The former Wilbur Chocolate factory in downtown Lititz appears destined for redevelopment under a new owner.
Lancaster-based Oak Tree Development Group has released preliminary plans for a mixed-use project that would incorporate the old chocolate factory and include construction of five new buildings, according to a report this morning by The Lititz Record Express.
Cargill Inc. announced the closure of the Wilbur factory in the fall of 2015. The plant closed in early 2016 and the property was put up for bid.
The publication said Oak Tree plans to renovate the existing building at 47 N. Broad St. and add upscale, loft-style apartments, a 70-room boutique hotel, sit-down bistro restaurant and small retail shops.
The plans also include two new luxury garden apartment buildings and a pair of condominium-style structures for 55-plus living with the ability to affiliate with continued care at Pleasant View Retirement Community, the story said.
Oak Tree is expected to submit plans to the borough in the next 60 days, according to the paper. The approval process could take until the end of the year.
Oak Tree officials were not immediately available for comment on the proposal.
Lisa Riggs, president of the Economic Development Company of Lancaster County, told the Business Journal she believes the early plan sends a “positive signal” not just for Lititz Borough but the whole northern region of the county.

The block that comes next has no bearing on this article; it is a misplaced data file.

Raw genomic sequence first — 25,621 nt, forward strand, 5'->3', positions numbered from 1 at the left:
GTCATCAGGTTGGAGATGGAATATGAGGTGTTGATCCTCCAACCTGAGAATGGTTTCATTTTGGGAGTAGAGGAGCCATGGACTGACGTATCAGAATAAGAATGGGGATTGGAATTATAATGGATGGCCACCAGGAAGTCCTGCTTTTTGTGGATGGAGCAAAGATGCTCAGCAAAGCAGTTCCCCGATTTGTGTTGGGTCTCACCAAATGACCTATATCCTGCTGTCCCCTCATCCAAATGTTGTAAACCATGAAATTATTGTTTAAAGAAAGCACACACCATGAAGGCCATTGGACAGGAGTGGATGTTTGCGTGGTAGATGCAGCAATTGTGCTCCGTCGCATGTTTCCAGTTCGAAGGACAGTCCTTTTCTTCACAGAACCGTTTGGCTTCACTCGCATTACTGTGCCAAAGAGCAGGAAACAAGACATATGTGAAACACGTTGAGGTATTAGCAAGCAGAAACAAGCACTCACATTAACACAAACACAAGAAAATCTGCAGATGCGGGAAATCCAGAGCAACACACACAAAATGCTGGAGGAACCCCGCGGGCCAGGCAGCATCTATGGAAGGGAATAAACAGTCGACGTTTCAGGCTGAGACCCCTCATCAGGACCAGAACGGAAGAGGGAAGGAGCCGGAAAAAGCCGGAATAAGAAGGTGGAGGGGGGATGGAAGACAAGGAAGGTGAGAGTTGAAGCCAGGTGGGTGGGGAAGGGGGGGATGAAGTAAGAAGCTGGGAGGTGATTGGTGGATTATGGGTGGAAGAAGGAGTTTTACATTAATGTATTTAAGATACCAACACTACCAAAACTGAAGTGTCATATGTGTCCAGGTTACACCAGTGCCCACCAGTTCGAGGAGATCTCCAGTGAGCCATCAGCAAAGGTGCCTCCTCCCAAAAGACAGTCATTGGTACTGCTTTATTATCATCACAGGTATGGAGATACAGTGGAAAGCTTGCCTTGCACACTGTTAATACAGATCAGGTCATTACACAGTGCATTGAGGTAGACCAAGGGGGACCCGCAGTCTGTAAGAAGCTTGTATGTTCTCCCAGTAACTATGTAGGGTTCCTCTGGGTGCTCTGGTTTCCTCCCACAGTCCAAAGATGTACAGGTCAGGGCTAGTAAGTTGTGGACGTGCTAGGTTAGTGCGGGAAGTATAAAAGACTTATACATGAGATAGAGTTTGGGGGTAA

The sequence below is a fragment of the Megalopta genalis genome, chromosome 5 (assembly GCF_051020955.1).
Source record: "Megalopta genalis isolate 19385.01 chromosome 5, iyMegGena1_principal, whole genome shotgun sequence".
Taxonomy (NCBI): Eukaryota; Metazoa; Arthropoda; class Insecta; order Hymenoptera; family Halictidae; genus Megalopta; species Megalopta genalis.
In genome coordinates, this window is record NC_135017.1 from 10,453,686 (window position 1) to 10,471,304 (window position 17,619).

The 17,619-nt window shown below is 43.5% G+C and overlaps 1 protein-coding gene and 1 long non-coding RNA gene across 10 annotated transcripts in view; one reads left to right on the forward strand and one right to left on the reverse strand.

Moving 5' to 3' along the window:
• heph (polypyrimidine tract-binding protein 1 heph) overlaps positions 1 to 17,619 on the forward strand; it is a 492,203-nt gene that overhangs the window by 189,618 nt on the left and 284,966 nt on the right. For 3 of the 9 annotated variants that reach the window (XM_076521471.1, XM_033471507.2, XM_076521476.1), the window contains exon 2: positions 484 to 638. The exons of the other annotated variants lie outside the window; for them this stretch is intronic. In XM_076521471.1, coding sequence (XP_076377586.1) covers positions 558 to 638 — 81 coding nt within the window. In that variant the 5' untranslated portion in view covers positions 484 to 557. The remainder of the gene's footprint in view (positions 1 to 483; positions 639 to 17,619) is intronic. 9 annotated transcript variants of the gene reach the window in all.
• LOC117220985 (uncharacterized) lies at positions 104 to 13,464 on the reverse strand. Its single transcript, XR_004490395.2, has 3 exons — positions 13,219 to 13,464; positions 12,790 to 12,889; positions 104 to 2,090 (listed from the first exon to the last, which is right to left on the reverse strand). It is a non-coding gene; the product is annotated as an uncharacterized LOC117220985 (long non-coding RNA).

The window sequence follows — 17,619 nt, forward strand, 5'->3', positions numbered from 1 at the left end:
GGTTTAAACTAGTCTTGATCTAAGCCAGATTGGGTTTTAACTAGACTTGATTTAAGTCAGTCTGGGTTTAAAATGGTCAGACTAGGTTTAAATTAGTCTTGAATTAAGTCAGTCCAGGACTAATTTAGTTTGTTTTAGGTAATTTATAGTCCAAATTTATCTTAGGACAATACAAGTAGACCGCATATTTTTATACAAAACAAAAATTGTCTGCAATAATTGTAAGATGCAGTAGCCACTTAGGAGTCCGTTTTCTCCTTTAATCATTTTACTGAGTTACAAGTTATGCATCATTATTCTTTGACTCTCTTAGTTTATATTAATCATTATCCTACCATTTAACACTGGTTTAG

“It’s a show of confidence in the core of the downtown,” she said. “That has positive ripple effects through the whole community.”
It’s unclear yet how much Oak Tree may be looking to spend on the redevelopment project. But it’s guaranteed to be a “significant investment,” Riggs noted.
The EDC is not currently involved in the project, but Riggs said the organization would love to support the developer if it is planning to pursue economic-development financing.
“This is a big change for that community,” she added. “Having this major site in local control, it’s a huge intangible difference. I think we all have good confidence they will get plans done.”
Last October, the Wilbur Chocolate Factory store and museum opened across the street from its former home in the factory.
“I’m glad there will be a new use there,” said Cory Van Brookhoven, a borough council member and president of the Lititz Historical Foundation.
The redevelopment plan is better than the alternative of demolishing everything or watching the property sit idle, he said. However, he also said he understands the community concerns about the project, including the traffic the new uses might create and questions of whether that area needs more 55-plus housing.
Other community concerns on social media have been about the future of Little League fields in Lititz and how the development will impact the Fourth of July fireworks.
“I think things will work out,” he said. “I know there is a lot of uncertainty and people up in arms. Lititz always finds a way to make it work.”